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Author Topic: What are most people using for processing RAW  (Read 18129 times)

chasn

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Re: What are most people using for processing RAW
« Reply #60 on: October 03, 2012, 03:27:03 PM »
in terms of Nik I am somewhat of a rookie but liking it so far - it fits into LR the same as PS - there are sharpening, noise reduction, BW conversion, a general exposure saturation editor and a filter/effect component - I doubt there is much you can't do with LR/ACR/PS themselves but you can make some nice changes to an image very fast - their website gives plenty of details and tutorials

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Re: What are most people using for processing RAW
« Reply #60 on: October 03, 2012, 03:27:03 PM »

rh81photo

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Re: What are most people using for processing RAW
« Reply #61 on: October 03, 2012, 03:55:38 PM »
I'm using ACDSee Pro 3 at the moment. Serves me well as an Organizer/Raw-developer, but for any more than that I use Photoshop. Basically I'm missing some features on ACDSee Pro 3 (CA-correction, better sharpening tools, better denoiser)...maybe an upgrade to ACDSee Pro 6 will do the trick, will download the trial soon and see. everybody is suggesting that Lightroom is sooo much better, but everytime I used it somehow it didn't feel fluid in what I wanted to do. But its VERY possible that this is just me being lazy to adapt to LR.

TrumpetPower!

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Re: NEW RAW Converter - Photoninja
« Reply #62 on: October 03, 2012, 08:05:17 PM »
It's worth noting that this is $130; that there's a non-functional demo version (save, etc. is disabled) available for free download; and that there're both Windows and Mac versions but that the Mac version requires 10.5.8 or later.

Cheers,

b&

Joam

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Re: NEW RAW Converter - Photoninja
« Reply #63 on: October 03, 2012, 08:09:47 PM »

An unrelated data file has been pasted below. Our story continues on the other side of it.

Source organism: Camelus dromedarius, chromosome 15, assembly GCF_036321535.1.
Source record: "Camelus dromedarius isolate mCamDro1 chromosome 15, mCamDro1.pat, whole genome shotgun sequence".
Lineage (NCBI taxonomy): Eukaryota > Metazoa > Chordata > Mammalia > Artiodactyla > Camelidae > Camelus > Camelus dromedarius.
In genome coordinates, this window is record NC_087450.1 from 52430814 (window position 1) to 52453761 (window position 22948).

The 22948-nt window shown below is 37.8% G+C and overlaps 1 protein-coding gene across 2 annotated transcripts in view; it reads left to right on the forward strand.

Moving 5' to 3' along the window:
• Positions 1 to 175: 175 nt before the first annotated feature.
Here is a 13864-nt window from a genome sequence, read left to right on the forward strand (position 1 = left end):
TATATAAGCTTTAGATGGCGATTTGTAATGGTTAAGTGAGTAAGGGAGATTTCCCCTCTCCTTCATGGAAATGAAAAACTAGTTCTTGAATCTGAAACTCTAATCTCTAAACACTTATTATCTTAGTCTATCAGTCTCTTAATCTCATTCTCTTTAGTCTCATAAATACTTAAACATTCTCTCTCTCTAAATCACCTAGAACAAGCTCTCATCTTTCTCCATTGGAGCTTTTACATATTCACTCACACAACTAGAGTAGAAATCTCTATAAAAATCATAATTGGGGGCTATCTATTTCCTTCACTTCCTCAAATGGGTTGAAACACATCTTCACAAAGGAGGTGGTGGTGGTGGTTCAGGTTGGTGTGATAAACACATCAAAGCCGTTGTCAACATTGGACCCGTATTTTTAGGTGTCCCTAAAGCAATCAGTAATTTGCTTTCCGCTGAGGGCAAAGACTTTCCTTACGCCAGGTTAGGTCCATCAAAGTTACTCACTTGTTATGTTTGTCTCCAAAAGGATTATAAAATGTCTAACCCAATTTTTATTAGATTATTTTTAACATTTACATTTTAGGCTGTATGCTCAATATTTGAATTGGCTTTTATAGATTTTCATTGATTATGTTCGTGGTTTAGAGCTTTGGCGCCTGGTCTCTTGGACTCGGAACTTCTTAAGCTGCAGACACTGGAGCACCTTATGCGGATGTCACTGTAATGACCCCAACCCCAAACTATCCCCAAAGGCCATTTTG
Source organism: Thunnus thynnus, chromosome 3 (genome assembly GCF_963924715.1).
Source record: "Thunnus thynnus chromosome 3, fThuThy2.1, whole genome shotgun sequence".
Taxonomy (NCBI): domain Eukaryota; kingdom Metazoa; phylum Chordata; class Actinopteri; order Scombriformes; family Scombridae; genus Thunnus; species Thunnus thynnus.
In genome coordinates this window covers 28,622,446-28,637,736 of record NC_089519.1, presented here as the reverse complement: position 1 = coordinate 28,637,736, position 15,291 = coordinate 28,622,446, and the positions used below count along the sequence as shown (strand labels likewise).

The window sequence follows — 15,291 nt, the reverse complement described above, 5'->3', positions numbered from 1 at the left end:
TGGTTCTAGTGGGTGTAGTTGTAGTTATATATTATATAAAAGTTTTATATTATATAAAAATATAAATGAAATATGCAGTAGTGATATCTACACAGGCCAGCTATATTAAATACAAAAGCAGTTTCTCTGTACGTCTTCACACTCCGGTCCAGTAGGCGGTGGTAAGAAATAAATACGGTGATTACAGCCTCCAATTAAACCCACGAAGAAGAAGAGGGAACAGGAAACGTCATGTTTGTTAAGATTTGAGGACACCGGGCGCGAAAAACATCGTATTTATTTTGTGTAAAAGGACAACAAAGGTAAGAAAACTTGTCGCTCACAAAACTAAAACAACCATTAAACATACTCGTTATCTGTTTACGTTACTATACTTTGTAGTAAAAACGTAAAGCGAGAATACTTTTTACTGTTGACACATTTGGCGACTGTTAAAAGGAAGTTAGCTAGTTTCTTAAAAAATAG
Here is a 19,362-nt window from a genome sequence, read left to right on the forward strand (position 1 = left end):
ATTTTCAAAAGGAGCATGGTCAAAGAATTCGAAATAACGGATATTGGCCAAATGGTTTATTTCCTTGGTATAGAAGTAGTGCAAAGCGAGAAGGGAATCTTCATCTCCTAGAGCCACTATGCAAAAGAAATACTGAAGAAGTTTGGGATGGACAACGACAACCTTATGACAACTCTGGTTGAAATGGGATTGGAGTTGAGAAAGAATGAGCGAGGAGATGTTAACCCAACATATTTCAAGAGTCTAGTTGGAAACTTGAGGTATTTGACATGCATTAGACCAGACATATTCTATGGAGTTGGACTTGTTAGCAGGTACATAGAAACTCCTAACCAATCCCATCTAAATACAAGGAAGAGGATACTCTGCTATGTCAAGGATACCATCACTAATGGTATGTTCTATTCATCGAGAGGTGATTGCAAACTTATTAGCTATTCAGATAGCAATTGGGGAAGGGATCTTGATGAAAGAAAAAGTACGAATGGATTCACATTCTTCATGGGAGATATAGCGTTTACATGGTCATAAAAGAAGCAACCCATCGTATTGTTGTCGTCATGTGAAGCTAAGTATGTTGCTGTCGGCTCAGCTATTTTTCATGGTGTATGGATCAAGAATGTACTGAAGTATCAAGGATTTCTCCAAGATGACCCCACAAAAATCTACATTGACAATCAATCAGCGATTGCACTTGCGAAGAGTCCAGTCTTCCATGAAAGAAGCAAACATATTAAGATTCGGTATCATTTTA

Whats in real world the difference to others, like Adobe, Canon or C1?

dilbert

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Re: What are most people using for processing RAW
« Reply #64 on: October 03, 2012, 11:05:01 PM »
Lightroom

pj1974

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Re: What are most people using for processing RAW
« Reply #65 on: October 03, 2012, 11:07:42 PM »
I use DxO Optics since version 1, been quite happy with the results (one of the best RAW engine as far as I know, better than LR2 but I hear it's been much improved with LR3 and LR4). I tried LR since it is the standard (for once Adobe sells an affordable software), but I am not very happy with the ergonomic. When you get used to something.....
Plus DxO has excellent lens correction modules, as well as a practical geometry correction module to straighten architecture.
Can be tried free for 30 days.
Has anyone else tried it or does the fact it is related to DxO mark make it the evil software ?

+1

Though I don't do all my photography in RAW - I do use DxO Optics Pro for RAW conversions too. Since I first downloaded the first demo (a long time ago) - I loved it... for the various lens tools, corrections, tweaking, etc - that it has available.  Particularly the last version is getting better interface, functionality, etc.  8)

For my purposes, most of my photos I actually shoot in JPEG (not RAW).... but DxO conversions work great on both RAW & JPEG. As Neuro has stated in various posts, the DxO engine is good for low noise.